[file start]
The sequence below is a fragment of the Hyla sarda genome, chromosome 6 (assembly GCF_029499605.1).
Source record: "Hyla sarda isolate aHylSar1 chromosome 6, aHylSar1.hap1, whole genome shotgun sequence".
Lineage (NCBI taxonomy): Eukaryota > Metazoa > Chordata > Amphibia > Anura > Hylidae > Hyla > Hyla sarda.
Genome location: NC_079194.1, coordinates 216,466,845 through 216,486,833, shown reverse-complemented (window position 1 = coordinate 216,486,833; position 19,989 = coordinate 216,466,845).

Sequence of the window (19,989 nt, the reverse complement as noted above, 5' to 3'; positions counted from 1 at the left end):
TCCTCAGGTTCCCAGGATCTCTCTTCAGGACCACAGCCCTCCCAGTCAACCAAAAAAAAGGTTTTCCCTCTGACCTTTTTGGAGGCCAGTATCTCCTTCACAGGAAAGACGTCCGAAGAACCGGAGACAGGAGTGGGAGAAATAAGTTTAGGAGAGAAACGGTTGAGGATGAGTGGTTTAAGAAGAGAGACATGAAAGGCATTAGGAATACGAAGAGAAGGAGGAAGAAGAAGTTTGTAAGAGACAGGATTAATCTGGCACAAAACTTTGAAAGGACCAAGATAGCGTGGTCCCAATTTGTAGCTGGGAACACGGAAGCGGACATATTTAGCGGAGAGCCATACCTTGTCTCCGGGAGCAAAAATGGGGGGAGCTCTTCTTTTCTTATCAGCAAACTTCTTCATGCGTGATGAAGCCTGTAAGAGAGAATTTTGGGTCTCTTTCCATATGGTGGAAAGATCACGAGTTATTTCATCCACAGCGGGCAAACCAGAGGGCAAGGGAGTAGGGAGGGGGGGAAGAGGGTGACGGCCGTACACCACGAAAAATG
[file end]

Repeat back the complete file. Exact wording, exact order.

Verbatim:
The sequence below is a fragment of the Hyla sarda genome, chromosome 6 (assembly GCF_029499605.1).
Source record: "Hyla sarda isolate aHylSar1 chromosome 6, aHylSar1.hap1, whole genome shotgun sequence".
Lineage (NCBI taxonomy): Eukaryota > Metazoa > Chordata > Amphibia > Anura > Hylidae > Hyla > Hyla sarda.
Genome location: NC_079194.1, coordinates 216,466,845 through 216,486,833, shown reverse-complemented (window position 1 = coordinate 216,486,833; position 19,989 = coordinate 216,466,845).

Sequence of the window (19,989 nt, the reverse complement as noted above, 5' to 3'; positions counted from 1 at the left end):
TCCTCAGGTTCCCAGGATCTCTCTTCAGGACCACAGCCCTCCCAGTCAACCAAAAAAAAGGTTTTCCCTCTGACCTTTTTGGAGGCCAGTATCTCCTTCACAGGAAAGACGTCCGAAGAACCGGAGACAGGAGTGGGAGAAATAAGTTTAGGAGAGAAACGGTTGAGGATGAGTGGTTTAAGAAGAGAGACATGAAAGGCATTAGGAATACGAAGAGAAGGAGGAAGAAGAAGTTTGTAAGAGACAGGATTAATCTGGCACAAAACTTTGAAAGGACCAAGATAGCGTGGTCCCAATTTGTAGCTGGGAACACGGAAGCGGACATATTTAGCGGAGAGCCATACCTTGTCTCCGGGAGCAAAAATGGGGGGAGCTCTTCTTTTCTTATCAGCAAACTTCTTCATGCGTGATGAAGCCTGTAAGAGAGAATTTTGGGTCTCTTTCCATATGGTGGAAAGATCACGAGTTATTTCATCCACAGCGGGCAAACCAGAGGGCAAGGGAGTAGGGAGGGGGGGAAGAGGGTGACGGCCGTACACCACGAAAAATG